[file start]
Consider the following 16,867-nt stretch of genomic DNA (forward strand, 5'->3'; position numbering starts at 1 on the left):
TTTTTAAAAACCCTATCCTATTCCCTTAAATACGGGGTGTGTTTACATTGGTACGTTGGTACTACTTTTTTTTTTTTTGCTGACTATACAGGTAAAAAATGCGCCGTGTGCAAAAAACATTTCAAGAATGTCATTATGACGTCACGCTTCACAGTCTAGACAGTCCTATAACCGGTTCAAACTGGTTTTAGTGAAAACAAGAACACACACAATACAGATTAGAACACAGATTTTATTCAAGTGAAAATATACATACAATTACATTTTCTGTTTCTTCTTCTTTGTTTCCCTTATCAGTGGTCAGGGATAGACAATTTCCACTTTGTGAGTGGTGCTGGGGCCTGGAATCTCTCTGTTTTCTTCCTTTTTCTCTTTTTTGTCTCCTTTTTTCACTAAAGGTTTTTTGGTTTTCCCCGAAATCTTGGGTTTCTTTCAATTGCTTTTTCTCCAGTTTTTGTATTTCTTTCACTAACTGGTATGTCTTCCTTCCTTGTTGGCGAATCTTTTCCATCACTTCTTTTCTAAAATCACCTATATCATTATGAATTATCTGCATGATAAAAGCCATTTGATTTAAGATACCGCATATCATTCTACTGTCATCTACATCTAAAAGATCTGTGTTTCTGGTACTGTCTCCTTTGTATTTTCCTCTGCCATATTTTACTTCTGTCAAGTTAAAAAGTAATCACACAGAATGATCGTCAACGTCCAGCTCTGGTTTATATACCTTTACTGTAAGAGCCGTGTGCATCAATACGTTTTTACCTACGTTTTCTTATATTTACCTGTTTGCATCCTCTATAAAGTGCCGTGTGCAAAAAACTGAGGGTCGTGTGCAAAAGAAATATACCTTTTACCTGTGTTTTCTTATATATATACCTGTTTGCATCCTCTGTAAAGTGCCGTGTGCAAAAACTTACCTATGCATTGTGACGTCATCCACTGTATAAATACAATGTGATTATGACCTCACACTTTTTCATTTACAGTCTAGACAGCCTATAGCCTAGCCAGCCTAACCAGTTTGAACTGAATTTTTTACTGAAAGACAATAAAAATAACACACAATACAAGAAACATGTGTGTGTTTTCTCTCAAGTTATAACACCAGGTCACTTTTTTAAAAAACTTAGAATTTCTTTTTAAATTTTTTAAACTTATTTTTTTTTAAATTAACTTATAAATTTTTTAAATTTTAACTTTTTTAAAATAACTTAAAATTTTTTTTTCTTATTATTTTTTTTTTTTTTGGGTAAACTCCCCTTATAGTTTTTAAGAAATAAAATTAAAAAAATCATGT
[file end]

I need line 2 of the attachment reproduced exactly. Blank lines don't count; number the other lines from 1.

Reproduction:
TTTTTAAAAACCCTATCCTATTCCCTTAAATACGGGGTGTGTTTACATTGGTACGTTGGTACTACTTTTTTTTTTTTTGCTGACTATACAGGTAAAAAATGCGCCGTGTGCAAAAAACATTTCAAGAATGTCATTATGACGTCACGCTTCACAGTCTAGACAGTCCTATAACCGGTTCAAACTGGTTTTAGTGAAAACAAGAACACACACAATACAGATTAGAACACAGATTTTATTCAAGTGAAAATATACATACAATTACATTTTCTGTTTCTTCTTCTTTGTTTCCCTTATCAGTGGTCAGGGATAGACAATTTCCACTTTGTGAGTGGTGCTGGGGCCTGGAATCTCTCTGTTTTCTTCCTTTTTCTCTTTTTTGTCTCCTTTTTTCACTAAAGGTTTTTTGGTTTTCCCCGAAATCTTGGGTTTCTTTCAATTGCTTTTTCTCCAGTTTTTGTATTTCTTTCACTAACTGGTATGTCTTCCTTCCTTGTTGGCGAATCTTTTCCATCACTTCTTTTCTAAAATCACCTATATCATTATGAATTATCTGCATGATAAAAGCCATTTGATTTAAGATACCGCATATCATTCTACTGTCATCTACATCTAAAAGATCTGTGTTTCTGGTACTGTCTCCTTTGTATTTTCCTCTGCCATATTTTACTTCTGTCAAGTTAAAAAGTAATCACACAGAATGATCGTCAACGTCCAGCTCTGGTTTATATACCTTTACTGTAAGAGCCGTGTGCATCAATACGTTTTTACCTACGTTTTCTTATATTTACCTGTTTGCATCCTCTATAAAGTGCCGTGTGCAAAAAACTGAGGGTCGTGTGCAAAAGAAATATACCTTTTACCTGTGTTTTCTTATATATATACCTGTTTGCATCCTCTGTAAAGTGCCGTGTGCAAAAACTTACCTATGCATTGTGACGTCATCCACTGTATAAATACAATGTGATTATGACCTCACACTTTTTCATTTACAGTCTAGACAGCCTATAGCCTAGCCAGCCTAACCAGTTTGAACTGAATTTTTTACTGAAAGACAATAAAAATAACACACAATACAAGAAACATGTGTGTGTTTTCTCTCAAGTTATAACACCAGGTCACTTTTTTAAAAAACTTAGAATTTCTTTTTAAATTTTTTAAACTTATTTTTTTTTAAATTAACTTATAAATTTTTTAAATTTTAACTTTTTTAAAATAACTTAAAATTTTTTTTTCTTATTATTTTTTTTTTTTTTGGGTAAACTCCCCTTATAGTTTTTAAGAAATAAAATTAAAAAAATCATGT